21 Full Professors, 44 Associates,
52 Assistants Named by President
Promotions for 117 members of the University of Michigan fa-
culty were announced yesterday by President Harlan Hatcher.
The promotions are effective at the beginning of the 1954-55
academic year. There were 21 promotions to full professorships, 44
to associate professorships and 52 to assistant professorships.
The promotions, with the person's field of specialization shown
in parenthesis, are:

College of Literature, Science
(astronomy), John Arthos (Englis
- I
Foreign Aid,
Bill Wins
House Okay
WASHINGTON (k) - The House
approved a $3,368,608,000 foreign
1aid program Wednesday but rec-
ommended that help be denied any
nation in Southeast Asia which en-
ters into a "Locarno-type" non-
aggression treaty with the Com-
munists.
President Eisenhower got about
97 per cent of the money he asked
to buttress free nations against
the threat of Red aggression dur-
ing the fiscal year beginning
Thursday.
The house cut only 109 million
dollars out of the program before
passing the bill on a 260-125 roll-
call vote and sending it to the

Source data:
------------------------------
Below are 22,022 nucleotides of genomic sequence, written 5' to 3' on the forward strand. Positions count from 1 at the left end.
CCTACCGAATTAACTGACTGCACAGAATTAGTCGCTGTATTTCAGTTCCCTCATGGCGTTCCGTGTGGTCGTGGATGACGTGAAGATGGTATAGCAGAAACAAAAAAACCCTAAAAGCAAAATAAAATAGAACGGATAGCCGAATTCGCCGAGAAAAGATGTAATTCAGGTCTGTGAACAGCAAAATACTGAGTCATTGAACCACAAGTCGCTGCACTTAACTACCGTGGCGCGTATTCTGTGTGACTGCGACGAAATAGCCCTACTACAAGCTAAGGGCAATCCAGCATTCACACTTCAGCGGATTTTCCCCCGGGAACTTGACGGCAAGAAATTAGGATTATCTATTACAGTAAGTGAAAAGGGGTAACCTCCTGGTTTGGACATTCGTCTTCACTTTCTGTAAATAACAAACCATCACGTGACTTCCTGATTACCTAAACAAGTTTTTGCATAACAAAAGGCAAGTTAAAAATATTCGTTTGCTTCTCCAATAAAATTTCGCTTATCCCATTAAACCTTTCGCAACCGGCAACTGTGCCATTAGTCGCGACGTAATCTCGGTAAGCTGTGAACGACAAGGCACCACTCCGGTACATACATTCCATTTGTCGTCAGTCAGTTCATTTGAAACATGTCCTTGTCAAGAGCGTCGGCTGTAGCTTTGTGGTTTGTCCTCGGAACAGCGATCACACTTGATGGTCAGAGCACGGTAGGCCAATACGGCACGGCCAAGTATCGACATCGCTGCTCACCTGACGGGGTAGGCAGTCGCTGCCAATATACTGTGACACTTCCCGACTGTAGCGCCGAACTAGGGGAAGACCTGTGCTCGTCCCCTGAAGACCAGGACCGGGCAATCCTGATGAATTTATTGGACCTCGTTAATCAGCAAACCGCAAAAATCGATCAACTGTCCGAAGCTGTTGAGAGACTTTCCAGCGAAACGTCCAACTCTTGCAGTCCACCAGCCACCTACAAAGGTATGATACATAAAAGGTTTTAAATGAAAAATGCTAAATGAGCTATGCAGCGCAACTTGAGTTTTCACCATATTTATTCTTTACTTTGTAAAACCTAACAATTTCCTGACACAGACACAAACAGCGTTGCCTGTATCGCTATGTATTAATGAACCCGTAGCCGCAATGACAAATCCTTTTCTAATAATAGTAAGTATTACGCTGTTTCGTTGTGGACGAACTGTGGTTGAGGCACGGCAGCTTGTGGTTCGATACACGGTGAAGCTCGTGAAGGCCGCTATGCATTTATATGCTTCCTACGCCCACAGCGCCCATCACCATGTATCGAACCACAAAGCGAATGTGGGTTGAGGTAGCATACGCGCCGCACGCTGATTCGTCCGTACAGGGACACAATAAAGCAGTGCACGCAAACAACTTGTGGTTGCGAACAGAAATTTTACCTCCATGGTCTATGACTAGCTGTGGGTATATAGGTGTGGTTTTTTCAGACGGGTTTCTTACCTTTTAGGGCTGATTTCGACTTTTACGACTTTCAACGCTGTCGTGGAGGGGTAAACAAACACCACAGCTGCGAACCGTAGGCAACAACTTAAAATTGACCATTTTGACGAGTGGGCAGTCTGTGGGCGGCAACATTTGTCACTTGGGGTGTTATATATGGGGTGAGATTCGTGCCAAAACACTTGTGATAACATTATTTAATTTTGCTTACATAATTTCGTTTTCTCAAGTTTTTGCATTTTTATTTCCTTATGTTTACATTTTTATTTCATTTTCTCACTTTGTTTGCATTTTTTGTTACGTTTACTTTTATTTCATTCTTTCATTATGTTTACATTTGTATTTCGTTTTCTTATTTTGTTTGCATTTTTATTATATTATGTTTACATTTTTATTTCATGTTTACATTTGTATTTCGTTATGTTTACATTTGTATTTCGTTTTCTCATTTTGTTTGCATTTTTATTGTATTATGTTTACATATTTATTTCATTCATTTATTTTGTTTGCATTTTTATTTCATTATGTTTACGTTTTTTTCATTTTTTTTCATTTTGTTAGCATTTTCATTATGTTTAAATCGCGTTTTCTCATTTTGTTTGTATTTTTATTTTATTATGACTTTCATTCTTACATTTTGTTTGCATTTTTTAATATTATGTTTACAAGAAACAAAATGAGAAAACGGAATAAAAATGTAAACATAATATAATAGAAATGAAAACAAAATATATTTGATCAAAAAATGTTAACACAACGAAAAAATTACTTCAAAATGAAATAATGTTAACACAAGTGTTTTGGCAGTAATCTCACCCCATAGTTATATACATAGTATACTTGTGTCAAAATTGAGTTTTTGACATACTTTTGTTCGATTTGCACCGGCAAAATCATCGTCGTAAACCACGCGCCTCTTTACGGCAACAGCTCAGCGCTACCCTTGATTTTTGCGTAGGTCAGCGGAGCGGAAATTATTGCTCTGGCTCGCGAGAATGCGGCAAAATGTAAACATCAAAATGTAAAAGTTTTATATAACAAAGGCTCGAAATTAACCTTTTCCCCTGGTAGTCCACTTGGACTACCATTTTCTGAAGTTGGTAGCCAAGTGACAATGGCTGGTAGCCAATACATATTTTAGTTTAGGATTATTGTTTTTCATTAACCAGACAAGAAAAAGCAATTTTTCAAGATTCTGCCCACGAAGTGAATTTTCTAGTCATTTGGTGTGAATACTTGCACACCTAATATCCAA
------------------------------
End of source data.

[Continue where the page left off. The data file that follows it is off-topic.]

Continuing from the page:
Senate.
Sense of Congress
It voted 390-0, however, to at-
tach an amendment declaring it
to be "the sense of Congress" that
not one penny of an 800-million-
dollar fund authorized fo the de-
fensebofhSoutheast Asianbe used
l"on behalf of governments which
are committed by treaty to main-
tain Communist rule over any de-
fined territory of Asia."
House members said they want-
ed the amendment to be the an-
swer of Congress to last week's
proposal by British Foreign Secre-
tary Anthony Eden that Southeast
Asian countries negotiate a series
of nonaggression pacts with Red
China similar to the European Lo-
cerno treaties of the 1920s.
The amendment would not be
binding upon the President, mere-
ly advisory.
Breakdown
As approved by the House, $986,-
500,000 in military and economic